As human population density grew higher, and this interband violence grew more frequent, a solution was devised: A number of bands in close geographical proximity bound themselves together into a tribe, with perhaps hundreds or a few thousand members. Violence within the tribe decreased dramatically, but intertribal violence was high. Why? Our initial hypothesis seems to hold good: within the tribe, disputants could bring their disputes to a final arbiter. But there was no such arbiter for disputes between tribes.

Tribes themselves consolidated into larger units, such as confederations or kingdoms. These were the forerunners of the modern state. Violence within these units decreased, but violence between them continued. Why? Once again, our initial hypothesis seems to hold. And many tribes recognized the benefits of this higher form of social organization: Germanic tribes often fought with Rome in order to gain admittance to the Roman Empire and reap the benefits of the Pax Romana.

As Murphy notes, the illegal status of, say, the trade in cocaine produces a great deal of violence. But why does it do so? To answer that question, we might ask, "In what situations this violence occur?" I think it is clear that most often, it is in cases such as a turf war between rival gangs, and not within the gangs themselves. Why would that be?

Our initial hypothesis seems to still be serving us fine: Within a gang, there is a final arbiter of disputes, namely, the head of the gang. But in disputes between gangs, there is no such final arbiter, and thus, disputes often turn violent. By making the cocaine trade illegal, the state has cast the various groups participating in that trade back into a pre-state condition.

And this explains quite well why various Mafia groups in 19th-century Sicily settled their disputes with violence: it is not because they were illegal, per se, but because they lacked a final arbiter for their disputes. In fact, Murphy has offered no evidence that under the legal code of the Kingdom of the Two Sicilies, it was illegal to offer private protection services. (And it would seem strange if it was: after all, private security is perfectly legal in the modern United States, and many other contemporary nations.) And even if it turns out that it was illegal to do so, what of it? The Mafia arose precisely because the Kingdom of the Two Sicilies was so lax in providing any law-enforcement in Sicily. The negative effect that the Kingdom had on the prevalence of violence between various Mafia families (and note the use of the term "family": here we have a return to earlier forms of kin-based social organization!) was that it would, no doubt, have acted to prevent any one family from consolidating rule over the island and forming a new state. An attempt to do that would have drawn the king's attention to the island, and have resulted in an invasion, no doubt. So here we have an instance of a state too weak to perform its job, of enforcing the law and providing final arbitration of disputes, but not so weak that a new state could form in its place. This is similar to the condition of many "failed states" today.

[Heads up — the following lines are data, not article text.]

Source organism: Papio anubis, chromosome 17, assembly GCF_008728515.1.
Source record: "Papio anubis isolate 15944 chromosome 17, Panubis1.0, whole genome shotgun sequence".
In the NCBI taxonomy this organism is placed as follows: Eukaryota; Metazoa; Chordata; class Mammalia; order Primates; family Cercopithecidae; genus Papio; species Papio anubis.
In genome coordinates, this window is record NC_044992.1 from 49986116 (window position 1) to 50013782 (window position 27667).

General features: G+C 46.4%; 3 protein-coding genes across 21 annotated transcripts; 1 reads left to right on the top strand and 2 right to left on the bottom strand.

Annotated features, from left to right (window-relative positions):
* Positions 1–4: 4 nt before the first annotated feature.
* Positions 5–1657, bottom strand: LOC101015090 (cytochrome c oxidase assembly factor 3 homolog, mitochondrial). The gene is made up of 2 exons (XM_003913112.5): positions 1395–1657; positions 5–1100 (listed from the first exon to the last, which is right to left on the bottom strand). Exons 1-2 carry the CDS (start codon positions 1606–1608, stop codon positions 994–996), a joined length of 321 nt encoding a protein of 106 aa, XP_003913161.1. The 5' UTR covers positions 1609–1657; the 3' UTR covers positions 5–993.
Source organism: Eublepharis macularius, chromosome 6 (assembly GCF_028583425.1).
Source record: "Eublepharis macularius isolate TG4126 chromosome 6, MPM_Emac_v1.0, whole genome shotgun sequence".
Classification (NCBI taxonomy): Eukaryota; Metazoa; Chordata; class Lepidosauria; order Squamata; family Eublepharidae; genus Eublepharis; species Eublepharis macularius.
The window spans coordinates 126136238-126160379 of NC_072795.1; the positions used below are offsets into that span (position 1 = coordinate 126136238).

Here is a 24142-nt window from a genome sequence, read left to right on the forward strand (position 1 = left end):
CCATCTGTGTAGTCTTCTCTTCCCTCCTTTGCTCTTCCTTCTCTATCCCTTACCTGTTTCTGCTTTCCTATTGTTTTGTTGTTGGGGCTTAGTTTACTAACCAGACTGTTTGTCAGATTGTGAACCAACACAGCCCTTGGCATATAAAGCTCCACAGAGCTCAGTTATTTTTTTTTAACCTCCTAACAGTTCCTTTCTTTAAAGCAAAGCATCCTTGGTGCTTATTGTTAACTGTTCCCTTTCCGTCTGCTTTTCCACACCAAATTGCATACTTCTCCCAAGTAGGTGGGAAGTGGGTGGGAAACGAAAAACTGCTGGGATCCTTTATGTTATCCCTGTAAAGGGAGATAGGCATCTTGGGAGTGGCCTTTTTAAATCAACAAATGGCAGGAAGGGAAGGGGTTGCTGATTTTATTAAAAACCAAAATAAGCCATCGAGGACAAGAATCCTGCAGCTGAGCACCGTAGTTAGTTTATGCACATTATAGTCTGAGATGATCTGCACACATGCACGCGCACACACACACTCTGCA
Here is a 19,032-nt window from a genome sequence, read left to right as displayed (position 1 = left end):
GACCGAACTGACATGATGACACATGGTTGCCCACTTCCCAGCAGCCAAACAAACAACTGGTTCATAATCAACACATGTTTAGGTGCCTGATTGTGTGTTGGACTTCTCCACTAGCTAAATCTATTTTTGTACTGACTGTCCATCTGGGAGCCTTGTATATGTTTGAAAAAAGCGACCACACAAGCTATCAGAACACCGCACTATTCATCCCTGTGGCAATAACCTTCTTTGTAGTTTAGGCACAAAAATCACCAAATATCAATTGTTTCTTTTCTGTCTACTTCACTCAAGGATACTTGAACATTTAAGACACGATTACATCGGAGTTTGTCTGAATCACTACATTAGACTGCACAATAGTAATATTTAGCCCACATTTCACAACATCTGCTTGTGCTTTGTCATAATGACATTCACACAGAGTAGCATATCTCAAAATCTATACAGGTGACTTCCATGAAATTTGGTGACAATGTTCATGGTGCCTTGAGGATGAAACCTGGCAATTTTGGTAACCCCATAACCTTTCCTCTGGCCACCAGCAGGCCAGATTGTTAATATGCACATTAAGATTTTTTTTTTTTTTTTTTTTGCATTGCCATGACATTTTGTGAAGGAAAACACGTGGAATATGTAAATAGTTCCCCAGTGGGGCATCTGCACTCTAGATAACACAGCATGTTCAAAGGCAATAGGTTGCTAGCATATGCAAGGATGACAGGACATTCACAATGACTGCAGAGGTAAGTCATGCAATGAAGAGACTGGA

Friday, October 24, 2014

The weak state and the rise of the Mafia

"Diego Gambetta, however, presents an elegant economic theory of the Mafia's origins: mafiosi are private entrepreneurs whose function is to provide protection of individual property rights in a society in which the state fails to perform this basic service." -- Fukuyama, p. 114

In fact, according to what I have read, state law enforcement was almost entirely absent in Sicily when it was ruled by the Kingdom of the Two Sicilies in the 19th century. (One of the "Two Sicilies" was the mezzogiorno.)

As Gambetta writes:

"In all likelihood, by the time Italy was unified in 1860-61 the foundations of this peculiar industry were already firmly in place. Not only did the state have to fight to establish itself and its law as the legitimate authority and a credible guarantor in a region where no such authority had previously existed."

So, in Sicily before the creation of the Italian state, there was effectively no state at all. The Mafia filled this vacuum.

This history would seem to present a problem for anarcho-capitalists. Our good friend Bob Murphy "deals" with this problem by contending the problem was... the state!

So, although we are dealing with a region in which state control was almost entirely absent, which would seem to be ideal conditions for the establishment of ancap defense agencies, the mere whiff of the state in their vicinity caused these agencies to become violent criminal gangs. This does not argue well for the stability of anarcho-capitalism!